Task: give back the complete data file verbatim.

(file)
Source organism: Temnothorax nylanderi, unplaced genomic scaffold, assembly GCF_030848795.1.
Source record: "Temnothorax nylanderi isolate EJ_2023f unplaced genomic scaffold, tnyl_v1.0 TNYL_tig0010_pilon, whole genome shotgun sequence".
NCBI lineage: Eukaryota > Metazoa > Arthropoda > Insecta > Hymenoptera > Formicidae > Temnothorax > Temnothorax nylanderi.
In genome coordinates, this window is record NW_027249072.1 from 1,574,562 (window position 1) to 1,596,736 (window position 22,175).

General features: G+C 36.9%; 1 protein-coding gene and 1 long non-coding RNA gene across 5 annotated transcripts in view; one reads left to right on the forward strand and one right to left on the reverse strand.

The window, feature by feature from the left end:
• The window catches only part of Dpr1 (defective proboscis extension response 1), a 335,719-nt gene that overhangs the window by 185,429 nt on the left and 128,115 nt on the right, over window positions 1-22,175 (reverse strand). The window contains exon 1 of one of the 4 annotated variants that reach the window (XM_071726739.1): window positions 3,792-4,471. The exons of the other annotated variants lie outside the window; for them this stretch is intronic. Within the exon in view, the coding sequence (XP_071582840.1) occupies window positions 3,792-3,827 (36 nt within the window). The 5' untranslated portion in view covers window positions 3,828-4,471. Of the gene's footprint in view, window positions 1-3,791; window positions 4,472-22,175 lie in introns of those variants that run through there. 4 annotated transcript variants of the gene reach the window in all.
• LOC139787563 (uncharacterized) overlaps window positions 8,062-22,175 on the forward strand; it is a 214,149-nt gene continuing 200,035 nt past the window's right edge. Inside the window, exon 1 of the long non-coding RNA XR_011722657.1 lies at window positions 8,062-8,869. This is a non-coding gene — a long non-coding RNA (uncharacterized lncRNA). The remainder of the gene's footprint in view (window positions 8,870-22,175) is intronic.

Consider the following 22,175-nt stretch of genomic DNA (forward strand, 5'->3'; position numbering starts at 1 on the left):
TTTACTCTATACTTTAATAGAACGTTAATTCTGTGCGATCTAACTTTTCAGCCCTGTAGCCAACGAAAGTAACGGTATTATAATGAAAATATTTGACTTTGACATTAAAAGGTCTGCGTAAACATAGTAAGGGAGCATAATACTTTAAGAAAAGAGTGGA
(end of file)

Source organism: Temnothorax nylanderi, unplaced genomic scaffold, assembly GCF_030848795.1.
Source record: "Temnothorax nylanderi isolate EJ_2023f unplaced genomic scaffold, tnyl_v1.0 TNYL_tig0010_pilon, whole genome shotgun sequence".
NCBI lineage: Eukaryota > Metazoa > Arthropoda > Insecta > Hymenoptera > Formicidae > Temnothorax > Temnothorax nylanderi.
In genome coordinates, this window is record NW_027249072.1 from 1,574,562 (window position 1) to 1,596,736 (window position 22,175).

General features: G+C 36.9%; 1 protein-coding gene and 1 long non-coding RNA gene across 5 annotated transcripts in view; one reads left to right on the forward strand and one right to left on the reverse strand.

The window, feature by feature from the left end:
• The window catches only part of Dpr1 (defective proboscis extension response 1), a 335,719-nt gene that overhangs the window by 185,429 nt on the left and 128,115 nt on the right, over window positions 1-22,175 (reverse strand). The window contains exon 1 of one of the 4 annotated variants that reach the window (XM_071726739.1): window positions 3,792-4,471. The exons of the other annotated variants lie outside the window; for them this stretch is intronic. Within the exon in view, the coding sequence (XP_071582840.1) occupies window positions 3,792-3,827 (36 nt within the window). The 5' untranslated portion in view covers window positions 3,828-4,471. Of the gene's footprint in view, window positions 1-3,791; window positions 4,472-22,175 lie in introns of those variants that run through there. 4 annotated transcript variants of the gene reach the window in all.
• LOC139787563 (uncharacterized) overlaps window positions 8,062-22,175 on the forward strand; it is a 214,149-nt gene continuing 200,035 nt past the window's right edge. Inside the window, exon 1 of the long non-coding RNA XR_011722657.1 lies at window positions 8,062-8,869. This is a non-coding gene — a long non-coding RNA (uncharacterized lncRNA). The remainder of the gene's footprint in view (window positions 8,870-22,175) is intronic.

Consider the following 22,175-nt stretch of genomic DNA (forward strand, 5'->3'; position numbering starts at 1 on the left):
TTTACTCTATACTTTAATAGAACGTTAATTCTGTGCGATCTAACTTTTCAGCCCTGTAGCCAACGAAAGTAACGGTATTATAATGAAAATATTTGACTTTGACATTAAAAGGTCTGCGTAAACATAGTAAGGGAGCATAATACTTTAAGAAAAGAGTGGA